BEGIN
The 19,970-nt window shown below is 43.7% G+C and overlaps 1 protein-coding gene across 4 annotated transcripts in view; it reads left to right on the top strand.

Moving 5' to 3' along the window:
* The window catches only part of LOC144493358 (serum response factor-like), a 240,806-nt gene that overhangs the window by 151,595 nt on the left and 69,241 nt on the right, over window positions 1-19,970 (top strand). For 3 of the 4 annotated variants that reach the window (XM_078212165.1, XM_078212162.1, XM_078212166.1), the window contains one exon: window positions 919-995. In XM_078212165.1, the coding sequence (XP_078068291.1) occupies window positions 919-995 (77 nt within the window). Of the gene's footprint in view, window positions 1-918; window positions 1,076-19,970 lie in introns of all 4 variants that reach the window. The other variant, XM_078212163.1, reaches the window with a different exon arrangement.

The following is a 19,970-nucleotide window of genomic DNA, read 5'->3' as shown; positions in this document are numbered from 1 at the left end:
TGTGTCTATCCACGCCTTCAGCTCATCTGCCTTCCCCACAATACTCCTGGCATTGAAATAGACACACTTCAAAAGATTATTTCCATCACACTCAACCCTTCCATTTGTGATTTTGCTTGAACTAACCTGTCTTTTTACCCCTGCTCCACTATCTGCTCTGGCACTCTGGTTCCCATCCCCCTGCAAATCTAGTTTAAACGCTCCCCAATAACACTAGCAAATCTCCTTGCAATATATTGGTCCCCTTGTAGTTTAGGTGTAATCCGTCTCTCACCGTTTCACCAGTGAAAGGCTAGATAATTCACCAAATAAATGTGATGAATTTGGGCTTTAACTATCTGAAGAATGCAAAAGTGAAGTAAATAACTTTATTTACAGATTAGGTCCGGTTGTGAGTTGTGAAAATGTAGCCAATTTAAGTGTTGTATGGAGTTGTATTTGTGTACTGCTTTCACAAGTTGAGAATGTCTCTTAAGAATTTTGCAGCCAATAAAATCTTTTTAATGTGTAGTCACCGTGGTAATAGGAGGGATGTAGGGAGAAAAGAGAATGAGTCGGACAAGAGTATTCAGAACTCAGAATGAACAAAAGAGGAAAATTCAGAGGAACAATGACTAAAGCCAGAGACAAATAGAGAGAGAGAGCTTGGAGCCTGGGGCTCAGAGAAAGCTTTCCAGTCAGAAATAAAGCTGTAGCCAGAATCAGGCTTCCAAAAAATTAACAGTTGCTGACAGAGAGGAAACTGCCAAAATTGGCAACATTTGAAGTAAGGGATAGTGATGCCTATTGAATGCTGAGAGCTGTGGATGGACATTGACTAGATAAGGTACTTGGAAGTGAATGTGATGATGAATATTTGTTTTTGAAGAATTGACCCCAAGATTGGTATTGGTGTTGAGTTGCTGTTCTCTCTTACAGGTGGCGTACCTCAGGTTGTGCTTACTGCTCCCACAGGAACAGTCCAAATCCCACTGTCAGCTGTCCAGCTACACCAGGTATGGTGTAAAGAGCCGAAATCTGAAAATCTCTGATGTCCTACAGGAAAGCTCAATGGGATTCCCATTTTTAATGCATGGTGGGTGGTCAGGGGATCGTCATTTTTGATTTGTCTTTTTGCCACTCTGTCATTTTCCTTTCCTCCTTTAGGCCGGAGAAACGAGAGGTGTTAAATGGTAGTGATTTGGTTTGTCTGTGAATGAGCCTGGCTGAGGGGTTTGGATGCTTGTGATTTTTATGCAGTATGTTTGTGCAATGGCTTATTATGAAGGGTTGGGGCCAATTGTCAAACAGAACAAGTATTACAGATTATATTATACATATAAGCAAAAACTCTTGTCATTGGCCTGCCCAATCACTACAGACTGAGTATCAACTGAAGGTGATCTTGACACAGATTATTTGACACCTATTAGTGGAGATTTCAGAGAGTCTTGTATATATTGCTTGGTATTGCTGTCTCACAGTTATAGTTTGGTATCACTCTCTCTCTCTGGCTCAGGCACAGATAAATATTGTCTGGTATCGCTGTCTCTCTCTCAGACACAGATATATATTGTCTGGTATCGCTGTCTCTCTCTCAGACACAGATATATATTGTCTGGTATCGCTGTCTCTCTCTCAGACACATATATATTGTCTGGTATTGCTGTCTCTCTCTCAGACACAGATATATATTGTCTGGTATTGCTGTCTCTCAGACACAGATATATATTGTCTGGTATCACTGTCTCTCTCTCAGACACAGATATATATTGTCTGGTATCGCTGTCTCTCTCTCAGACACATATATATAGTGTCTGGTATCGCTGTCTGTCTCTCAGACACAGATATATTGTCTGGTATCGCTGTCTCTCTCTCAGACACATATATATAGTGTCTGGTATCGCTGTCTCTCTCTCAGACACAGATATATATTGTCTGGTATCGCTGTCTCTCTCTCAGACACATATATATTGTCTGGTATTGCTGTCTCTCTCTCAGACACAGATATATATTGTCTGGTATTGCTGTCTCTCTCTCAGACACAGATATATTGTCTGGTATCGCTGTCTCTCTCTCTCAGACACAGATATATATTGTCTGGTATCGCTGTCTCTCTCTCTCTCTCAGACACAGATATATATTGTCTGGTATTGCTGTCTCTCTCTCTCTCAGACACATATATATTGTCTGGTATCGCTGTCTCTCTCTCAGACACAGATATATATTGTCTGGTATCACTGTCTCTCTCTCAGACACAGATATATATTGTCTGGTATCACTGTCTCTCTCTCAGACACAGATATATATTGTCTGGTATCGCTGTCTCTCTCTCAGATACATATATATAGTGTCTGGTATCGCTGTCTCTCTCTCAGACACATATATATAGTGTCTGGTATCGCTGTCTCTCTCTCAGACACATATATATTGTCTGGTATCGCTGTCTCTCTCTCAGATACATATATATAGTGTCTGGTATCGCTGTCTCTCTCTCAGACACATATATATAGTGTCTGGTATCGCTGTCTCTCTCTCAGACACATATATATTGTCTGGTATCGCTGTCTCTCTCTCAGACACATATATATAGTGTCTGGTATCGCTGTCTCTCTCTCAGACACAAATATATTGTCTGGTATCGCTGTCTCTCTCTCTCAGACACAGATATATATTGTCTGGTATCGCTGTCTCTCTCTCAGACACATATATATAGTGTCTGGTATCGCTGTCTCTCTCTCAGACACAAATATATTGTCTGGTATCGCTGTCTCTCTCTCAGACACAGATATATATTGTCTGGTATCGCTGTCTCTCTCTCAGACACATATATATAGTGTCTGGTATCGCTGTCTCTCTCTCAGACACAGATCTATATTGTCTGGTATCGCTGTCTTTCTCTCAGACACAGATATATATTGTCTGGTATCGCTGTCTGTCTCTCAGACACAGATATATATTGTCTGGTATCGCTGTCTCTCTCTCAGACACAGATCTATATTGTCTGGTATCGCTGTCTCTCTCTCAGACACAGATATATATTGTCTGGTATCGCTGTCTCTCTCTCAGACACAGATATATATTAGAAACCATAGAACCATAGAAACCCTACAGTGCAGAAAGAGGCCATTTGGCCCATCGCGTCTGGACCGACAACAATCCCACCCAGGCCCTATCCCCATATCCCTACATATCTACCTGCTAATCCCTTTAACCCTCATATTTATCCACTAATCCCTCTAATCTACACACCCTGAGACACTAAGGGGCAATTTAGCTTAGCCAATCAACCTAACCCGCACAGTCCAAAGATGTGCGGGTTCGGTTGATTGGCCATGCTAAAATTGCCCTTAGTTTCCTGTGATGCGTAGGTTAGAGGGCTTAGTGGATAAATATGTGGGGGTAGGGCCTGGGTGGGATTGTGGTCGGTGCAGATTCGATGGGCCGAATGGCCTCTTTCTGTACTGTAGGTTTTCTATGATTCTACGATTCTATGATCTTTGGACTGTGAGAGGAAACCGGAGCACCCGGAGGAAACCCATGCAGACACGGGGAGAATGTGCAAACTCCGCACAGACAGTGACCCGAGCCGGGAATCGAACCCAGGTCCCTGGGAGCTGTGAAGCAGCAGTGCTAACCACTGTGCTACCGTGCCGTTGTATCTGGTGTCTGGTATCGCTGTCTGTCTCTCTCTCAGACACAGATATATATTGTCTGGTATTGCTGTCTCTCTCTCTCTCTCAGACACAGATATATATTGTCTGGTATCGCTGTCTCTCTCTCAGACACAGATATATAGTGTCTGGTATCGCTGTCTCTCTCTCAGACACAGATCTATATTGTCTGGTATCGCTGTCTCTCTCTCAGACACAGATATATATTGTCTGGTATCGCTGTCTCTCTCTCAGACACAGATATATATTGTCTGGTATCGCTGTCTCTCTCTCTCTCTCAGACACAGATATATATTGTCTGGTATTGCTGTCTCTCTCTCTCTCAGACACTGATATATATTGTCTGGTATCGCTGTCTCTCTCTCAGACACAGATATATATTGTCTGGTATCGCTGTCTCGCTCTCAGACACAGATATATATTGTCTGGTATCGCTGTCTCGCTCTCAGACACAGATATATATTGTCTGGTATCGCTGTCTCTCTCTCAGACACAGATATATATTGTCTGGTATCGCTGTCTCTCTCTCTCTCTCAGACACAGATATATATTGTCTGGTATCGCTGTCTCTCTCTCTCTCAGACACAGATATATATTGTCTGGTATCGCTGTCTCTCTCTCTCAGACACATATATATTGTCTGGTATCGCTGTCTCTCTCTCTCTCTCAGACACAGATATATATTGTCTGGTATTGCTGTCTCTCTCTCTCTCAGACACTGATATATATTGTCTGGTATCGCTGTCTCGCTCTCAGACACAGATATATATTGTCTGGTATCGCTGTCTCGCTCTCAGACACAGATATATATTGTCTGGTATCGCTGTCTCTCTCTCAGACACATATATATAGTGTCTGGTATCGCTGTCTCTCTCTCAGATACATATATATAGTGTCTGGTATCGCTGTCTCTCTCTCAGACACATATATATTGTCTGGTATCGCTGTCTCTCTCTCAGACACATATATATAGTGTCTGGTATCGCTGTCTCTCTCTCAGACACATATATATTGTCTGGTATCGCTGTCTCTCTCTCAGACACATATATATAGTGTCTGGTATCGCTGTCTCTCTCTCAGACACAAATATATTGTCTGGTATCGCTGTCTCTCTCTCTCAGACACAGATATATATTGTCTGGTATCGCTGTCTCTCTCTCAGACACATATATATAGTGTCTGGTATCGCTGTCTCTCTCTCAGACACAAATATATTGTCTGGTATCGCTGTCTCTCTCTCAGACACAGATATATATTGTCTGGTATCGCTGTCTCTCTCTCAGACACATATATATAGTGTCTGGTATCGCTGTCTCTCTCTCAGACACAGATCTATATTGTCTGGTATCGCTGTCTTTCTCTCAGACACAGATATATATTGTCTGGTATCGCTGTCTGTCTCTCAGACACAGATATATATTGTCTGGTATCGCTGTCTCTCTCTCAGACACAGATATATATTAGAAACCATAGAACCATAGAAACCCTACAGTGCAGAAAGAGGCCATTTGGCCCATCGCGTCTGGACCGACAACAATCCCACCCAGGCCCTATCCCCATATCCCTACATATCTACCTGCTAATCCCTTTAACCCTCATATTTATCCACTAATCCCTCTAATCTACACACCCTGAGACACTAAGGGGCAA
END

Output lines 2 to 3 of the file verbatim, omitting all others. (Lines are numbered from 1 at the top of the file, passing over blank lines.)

Moving 5' to 3' along the window:
* The window catches only part of LOC144493358 (serum response factor-like), a 240,806-nt gene that overhangs the window by 151,595 nt on the left and 69,241 nt on the right, over window positions 1-19,970 (top strand). For 3 of the 4 annotated variants that reach the window (XM_078212165.1, XM_078212162.1, XM_078212166.1), the window contains one exon: window positions 919-995. In XM_078212165.1, the coding sequence (XP_078068291.1) occupies window positions 919-995 (77 nt within the window). Of the gene's footprint in view, window positions 1-918; window positions 1,076-19,970 lie in introns of all 4 variants that reach the window. The other variant, XM_078212163.1, reaches the window with a different exon arrangement.